Sunday, October 26, 2014


Recently Ed complimented me in a way that totally surprised me by telling me how brave he thinks I am. At first, I thought he was teasing me, as he often likes to do, but he sincerely assured me that he was completely serious. Because I see myself as quite cowardly, this comment took me off guard. I think of myself as the little kindergarten girl who for a month clutched a map my mom had made of the route between home and school, terrified that I would get lost. Driving on highways makes me terribly nervous, and the thought of driving out of town makes me sick to my stomach. Before any new situation, I repeatedly mentally rehearse what I will say and do, for fear of making a fool of myself. If he thinks I’m brave, I must put on a good fa├žade.

This week, we had to take Alex for a physical examination to gain medical clearance for his upcoming oral surgery to remove his twelve-year molars and wisdom teeth under general anesthesia. Because his regular family doctor is now only available limited hours, I decided to take him to another doctor. After rehearsing this scenario in my mind several times, we took Alex to the new physician on Friday. We were quite impressed with the doctor, her staff, and her office, and we were pleased we didn’t have to wait long. However, Alex decided he was not happy to be there and made his displeasure known. First, he waved “the claw,” his right wrist bent at a ninety-degree angle and waved up and down in a dismissive gesture while making a face as though he’d been sucking lemons. Then he decided to stomp his foot on the step of the examination table to get our attention as the doctor and I went over his medical history. Realizing we were ignoring his hand waving and foot stomping, he escalated to swinging his hands and feet. He would not be ignored.

Thankfully, Ed was there to handle Alex, who was acting more like a two-year-old than a twenty-two-year-old, distracting him and trying to keep him calm so that I could convey information to the doctor. Finally, as Alex became more agitated, I apologized to the kind and understanding doctor and asked her to give us about five minutes alone to settle down Alex. Once she left the room, Ed and I went into teamwork mode, with Ed cajoling and coaxing while I instructed him to use the calm down skills he has learned in therapy. With his requested reward of going to Pet Supplies Plus hanging in the balance and a few minutes of reassurance that we were almost done, Alex pulled himself together and was able to complete the physical exam without further incident. However, we knew that we had another step ahead of us before he could receive medical clearance: tests.

Knowing that Alex is much more pleasant in the evening, we decided to take him for his tests after he’d eaten dinner and had his beloved nightly bath. Fortunately, the lab where we needed to take him has evening hours, so we knew this was probably the best scenario to get the testing done. On Friday evening, we discovered that Alex was the only patient, which was ideal because he didn’t have to wait. As usual, he handled the blood draw beautifully, never even flinching and watching in fascination as his blood was drawn into test tubes. The friendly lab technician even commented that he was “a perfect patient.” After that, he needed to have an EKG and chest x-rays, something he had never done before. Uncertain as to how he would do with having to be very still, we were a little nervous about how long these tests could take. However, the x-ray technician was wonderful with him and able to get him to cooperate fully so that the tests went very smoothly. Moreover, Alex apparently had a great time and found the tests interesting. Not only were we pleased with the outstanding and efficient staff at the lab, but we were also delighted that Alex had been so pleasant and cooperative. After dealing with Mr. Hyde at the doctor’s appointment, we were thankful to take Dr. Jekyll to the lab.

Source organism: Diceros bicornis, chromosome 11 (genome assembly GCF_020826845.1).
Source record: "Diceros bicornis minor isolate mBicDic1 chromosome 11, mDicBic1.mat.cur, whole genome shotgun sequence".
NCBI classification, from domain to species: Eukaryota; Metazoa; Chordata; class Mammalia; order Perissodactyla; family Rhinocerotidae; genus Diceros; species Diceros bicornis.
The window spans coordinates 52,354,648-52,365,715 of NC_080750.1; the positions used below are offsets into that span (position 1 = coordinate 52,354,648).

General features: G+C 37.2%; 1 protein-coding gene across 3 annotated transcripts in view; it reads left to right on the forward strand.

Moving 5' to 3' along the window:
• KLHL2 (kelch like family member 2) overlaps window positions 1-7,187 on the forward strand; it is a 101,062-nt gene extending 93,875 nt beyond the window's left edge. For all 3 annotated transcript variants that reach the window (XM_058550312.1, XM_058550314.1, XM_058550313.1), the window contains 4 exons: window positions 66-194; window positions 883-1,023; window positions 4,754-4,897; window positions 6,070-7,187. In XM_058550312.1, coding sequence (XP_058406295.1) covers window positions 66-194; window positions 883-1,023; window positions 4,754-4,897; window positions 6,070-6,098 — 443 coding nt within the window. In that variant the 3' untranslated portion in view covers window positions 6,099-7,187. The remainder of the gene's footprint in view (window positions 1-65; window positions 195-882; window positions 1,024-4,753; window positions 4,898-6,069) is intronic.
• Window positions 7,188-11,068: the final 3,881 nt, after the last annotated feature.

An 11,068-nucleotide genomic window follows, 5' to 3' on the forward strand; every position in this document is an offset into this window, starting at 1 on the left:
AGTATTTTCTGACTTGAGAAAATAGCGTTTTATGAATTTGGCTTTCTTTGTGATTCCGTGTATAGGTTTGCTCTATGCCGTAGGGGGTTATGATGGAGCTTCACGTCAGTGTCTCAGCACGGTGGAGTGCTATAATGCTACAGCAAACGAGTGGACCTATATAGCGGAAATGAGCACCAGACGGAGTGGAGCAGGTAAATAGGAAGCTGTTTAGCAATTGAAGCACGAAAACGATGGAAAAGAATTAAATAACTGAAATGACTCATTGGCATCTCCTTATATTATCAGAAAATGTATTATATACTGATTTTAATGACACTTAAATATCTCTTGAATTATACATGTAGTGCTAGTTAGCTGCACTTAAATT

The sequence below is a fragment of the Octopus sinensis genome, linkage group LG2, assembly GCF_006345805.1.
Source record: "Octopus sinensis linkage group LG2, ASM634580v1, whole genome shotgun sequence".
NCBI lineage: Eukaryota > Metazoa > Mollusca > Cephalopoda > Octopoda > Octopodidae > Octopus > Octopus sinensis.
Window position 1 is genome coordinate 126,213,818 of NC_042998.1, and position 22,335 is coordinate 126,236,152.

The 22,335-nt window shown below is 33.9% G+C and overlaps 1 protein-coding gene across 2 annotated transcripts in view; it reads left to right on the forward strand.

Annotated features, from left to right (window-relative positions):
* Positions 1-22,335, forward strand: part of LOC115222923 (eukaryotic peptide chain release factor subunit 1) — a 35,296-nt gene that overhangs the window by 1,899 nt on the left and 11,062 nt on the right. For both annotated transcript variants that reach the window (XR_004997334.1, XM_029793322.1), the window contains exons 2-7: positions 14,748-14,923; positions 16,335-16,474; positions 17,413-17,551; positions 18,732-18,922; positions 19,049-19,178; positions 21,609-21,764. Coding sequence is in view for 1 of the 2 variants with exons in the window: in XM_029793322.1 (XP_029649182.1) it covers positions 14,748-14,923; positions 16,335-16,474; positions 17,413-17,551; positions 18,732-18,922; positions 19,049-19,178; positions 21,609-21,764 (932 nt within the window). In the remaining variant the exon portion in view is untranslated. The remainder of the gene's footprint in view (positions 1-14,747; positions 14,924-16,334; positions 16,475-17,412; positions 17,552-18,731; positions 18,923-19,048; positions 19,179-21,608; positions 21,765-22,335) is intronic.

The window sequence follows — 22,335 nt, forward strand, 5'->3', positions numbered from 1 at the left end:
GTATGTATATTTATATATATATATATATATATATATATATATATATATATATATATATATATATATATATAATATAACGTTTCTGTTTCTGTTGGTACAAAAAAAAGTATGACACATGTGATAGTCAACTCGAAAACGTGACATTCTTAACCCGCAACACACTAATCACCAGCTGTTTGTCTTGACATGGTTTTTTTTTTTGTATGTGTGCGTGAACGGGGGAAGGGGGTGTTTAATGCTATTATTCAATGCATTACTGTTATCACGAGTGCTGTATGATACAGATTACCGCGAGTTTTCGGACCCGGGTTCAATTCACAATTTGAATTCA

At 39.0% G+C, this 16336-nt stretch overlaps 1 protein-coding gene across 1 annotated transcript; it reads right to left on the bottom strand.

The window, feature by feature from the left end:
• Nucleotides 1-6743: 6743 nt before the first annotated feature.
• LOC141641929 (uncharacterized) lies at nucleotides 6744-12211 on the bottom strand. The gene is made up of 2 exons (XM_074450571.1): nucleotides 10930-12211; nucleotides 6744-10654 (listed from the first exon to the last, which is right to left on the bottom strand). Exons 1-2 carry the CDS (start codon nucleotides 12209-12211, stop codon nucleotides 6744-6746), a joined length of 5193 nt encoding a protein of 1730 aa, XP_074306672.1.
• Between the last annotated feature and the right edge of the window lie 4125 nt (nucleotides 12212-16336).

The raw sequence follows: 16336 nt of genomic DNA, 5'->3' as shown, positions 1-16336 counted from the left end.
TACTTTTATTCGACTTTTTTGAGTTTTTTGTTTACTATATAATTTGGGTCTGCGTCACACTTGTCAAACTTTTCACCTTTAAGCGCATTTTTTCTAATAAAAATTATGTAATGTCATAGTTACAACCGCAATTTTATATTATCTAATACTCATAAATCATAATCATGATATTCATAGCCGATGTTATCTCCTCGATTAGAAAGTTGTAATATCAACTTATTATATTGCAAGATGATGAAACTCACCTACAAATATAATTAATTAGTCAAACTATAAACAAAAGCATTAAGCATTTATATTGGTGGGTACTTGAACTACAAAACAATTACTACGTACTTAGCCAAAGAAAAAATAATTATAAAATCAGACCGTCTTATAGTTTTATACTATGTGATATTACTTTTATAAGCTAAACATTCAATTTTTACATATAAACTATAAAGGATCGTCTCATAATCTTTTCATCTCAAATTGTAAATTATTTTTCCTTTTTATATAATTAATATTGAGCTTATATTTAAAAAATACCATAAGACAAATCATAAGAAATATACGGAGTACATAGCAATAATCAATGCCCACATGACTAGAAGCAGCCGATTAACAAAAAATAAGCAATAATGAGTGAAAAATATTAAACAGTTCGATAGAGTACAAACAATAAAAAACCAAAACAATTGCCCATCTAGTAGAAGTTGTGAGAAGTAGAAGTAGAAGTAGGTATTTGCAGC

Even though we weren’t happy with Alex’s behavior at the doctor and were a little apprehensive about how he would react to the tests, we weren’t afraid. I think we have been through enough difficult situations with him to know that somehow we pull together and pull through to get things done. Ed and I each know our roles in those circumstances: he handles Alex while I handle the paperwork and medical staff, each of us playing to our strengths. Most of all, we support each other so that we can help Alex be healthy, happy, and safe. Part of this fearlessness comes from the faith we have learned in the tough times; we know that God has always seen us through every situation. In fact, one of the things I like best about the facility where we took Alex for the doctor’s appointment and lab tests is that because of its affiliation with the Catholic church, the abundance of Bibles and religious symbols reminded us of God’s presence.